that, without the warnings, its product might be misused in a way that would cause injury. Absent proof that the manufacturer knew or expected its warnings to be ignored, however, the warnings by themselves offers only weak proof of subjective foreseeability--and no proof of objective foreseeability.
Plaintiff next argues that the ease with which Quality removed and bypassed the point-of-operation guard suggests such removal and bypassing were objectively foreseeable. Although his expert opines that the press's safety features were "easily bypassed," because the guard was removed and rewired in less than a day, see Pappert Cert. at PP 3-7, nothing in the expert's report or elsewhere offers any idea of what "easy" means, how the rewiring was accomplished, how long the task took, or what skill level was required.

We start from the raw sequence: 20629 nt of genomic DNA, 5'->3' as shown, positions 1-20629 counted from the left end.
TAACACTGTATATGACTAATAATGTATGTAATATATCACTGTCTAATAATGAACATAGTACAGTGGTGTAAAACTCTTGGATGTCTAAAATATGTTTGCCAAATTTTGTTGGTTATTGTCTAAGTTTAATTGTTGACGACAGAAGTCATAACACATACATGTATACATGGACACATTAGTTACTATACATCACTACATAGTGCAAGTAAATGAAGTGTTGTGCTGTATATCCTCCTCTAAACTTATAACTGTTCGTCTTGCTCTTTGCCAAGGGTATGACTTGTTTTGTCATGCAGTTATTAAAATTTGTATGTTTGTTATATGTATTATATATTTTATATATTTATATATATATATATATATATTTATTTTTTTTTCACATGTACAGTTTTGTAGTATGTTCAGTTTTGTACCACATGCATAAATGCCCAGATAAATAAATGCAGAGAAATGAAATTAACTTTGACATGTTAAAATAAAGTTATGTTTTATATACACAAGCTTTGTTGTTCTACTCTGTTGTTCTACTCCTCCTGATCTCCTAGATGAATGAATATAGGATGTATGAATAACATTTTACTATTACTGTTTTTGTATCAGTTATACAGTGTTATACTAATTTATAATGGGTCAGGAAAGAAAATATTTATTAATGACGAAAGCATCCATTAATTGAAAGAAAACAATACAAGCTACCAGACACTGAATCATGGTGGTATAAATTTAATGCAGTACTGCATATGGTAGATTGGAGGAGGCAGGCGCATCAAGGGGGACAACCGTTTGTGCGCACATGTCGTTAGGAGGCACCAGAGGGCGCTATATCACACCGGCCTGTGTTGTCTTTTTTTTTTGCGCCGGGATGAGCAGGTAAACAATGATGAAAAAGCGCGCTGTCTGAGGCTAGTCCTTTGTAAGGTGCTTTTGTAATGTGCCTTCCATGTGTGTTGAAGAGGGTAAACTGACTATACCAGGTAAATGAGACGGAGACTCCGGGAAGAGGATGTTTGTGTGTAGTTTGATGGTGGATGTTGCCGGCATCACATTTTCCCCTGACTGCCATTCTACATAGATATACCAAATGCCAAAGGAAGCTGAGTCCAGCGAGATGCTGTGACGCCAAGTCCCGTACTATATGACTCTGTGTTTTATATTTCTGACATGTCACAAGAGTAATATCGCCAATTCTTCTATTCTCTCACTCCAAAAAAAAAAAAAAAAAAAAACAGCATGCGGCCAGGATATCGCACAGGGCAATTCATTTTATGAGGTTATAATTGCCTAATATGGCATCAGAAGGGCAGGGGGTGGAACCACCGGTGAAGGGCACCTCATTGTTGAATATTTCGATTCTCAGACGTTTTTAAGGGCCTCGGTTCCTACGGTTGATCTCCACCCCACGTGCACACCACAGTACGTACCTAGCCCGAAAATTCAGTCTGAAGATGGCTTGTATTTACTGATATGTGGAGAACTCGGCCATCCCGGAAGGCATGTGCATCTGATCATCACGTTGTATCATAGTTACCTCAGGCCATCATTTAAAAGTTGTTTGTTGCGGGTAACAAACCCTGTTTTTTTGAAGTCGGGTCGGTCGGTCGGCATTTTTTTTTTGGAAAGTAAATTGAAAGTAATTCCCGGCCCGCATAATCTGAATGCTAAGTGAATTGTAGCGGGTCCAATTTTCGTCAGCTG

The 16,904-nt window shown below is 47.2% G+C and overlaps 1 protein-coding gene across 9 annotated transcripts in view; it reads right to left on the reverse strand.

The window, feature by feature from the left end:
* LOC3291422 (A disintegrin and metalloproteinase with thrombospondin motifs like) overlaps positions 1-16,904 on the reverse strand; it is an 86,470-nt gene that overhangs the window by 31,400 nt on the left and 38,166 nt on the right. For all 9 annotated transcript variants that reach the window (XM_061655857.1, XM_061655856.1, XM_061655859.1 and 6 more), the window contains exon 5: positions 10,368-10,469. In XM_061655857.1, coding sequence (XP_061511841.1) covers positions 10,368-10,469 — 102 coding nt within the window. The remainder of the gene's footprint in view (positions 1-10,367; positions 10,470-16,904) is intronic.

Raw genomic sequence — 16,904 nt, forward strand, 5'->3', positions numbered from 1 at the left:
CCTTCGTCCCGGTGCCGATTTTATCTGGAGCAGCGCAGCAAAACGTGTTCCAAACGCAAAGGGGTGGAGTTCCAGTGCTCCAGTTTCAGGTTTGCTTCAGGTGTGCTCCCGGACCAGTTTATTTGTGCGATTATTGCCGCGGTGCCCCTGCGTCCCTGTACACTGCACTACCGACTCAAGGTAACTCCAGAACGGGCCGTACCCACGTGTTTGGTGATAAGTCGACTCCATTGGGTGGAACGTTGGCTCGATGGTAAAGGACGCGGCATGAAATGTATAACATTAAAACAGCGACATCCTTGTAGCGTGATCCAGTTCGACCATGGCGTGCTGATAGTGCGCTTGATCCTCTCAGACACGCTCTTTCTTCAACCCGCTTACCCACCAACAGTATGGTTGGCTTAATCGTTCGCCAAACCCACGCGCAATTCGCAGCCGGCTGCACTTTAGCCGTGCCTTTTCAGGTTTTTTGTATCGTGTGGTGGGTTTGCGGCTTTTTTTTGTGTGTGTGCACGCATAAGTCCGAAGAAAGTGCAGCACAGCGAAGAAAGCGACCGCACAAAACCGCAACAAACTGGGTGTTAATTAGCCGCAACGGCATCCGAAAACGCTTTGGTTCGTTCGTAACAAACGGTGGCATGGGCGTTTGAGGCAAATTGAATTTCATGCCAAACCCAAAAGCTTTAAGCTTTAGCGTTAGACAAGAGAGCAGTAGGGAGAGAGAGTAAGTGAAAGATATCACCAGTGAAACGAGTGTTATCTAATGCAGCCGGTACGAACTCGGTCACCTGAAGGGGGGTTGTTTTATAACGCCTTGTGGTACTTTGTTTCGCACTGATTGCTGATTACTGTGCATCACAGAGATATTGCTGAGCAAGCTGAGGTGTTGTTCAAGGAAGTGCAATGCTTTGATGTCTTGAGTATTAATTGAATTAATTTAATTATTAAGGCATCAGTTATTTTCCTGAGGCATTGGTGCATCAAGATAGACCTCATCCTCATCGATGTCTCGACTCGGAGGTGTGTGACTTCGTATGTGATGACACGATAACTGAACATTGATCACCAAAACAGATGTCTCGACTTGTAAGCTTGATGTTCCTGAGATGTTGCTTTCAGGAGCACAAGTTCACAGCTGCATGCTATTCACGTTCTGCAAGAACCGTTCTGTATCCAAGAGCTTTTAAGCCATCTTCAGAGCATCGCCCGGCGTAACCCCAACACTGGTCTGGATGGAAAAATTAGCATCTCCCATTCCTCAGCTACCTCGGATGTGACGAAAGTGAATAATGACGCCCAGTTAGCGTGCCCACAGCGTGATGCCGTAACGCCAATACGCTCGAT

To be sure, at some point, ease of safety-feature bypass may connote objective foreseeability. For example, a manufacturer that incorporates a safety-device disabling button might reasonably foresee an average user depressing it. However, in an industrial setting, where staff electricians and mechanics provide ready technical expertise, the mere ability to alter the operation of a piece of machinery hardly suggests that such task is either easy or foreseeable.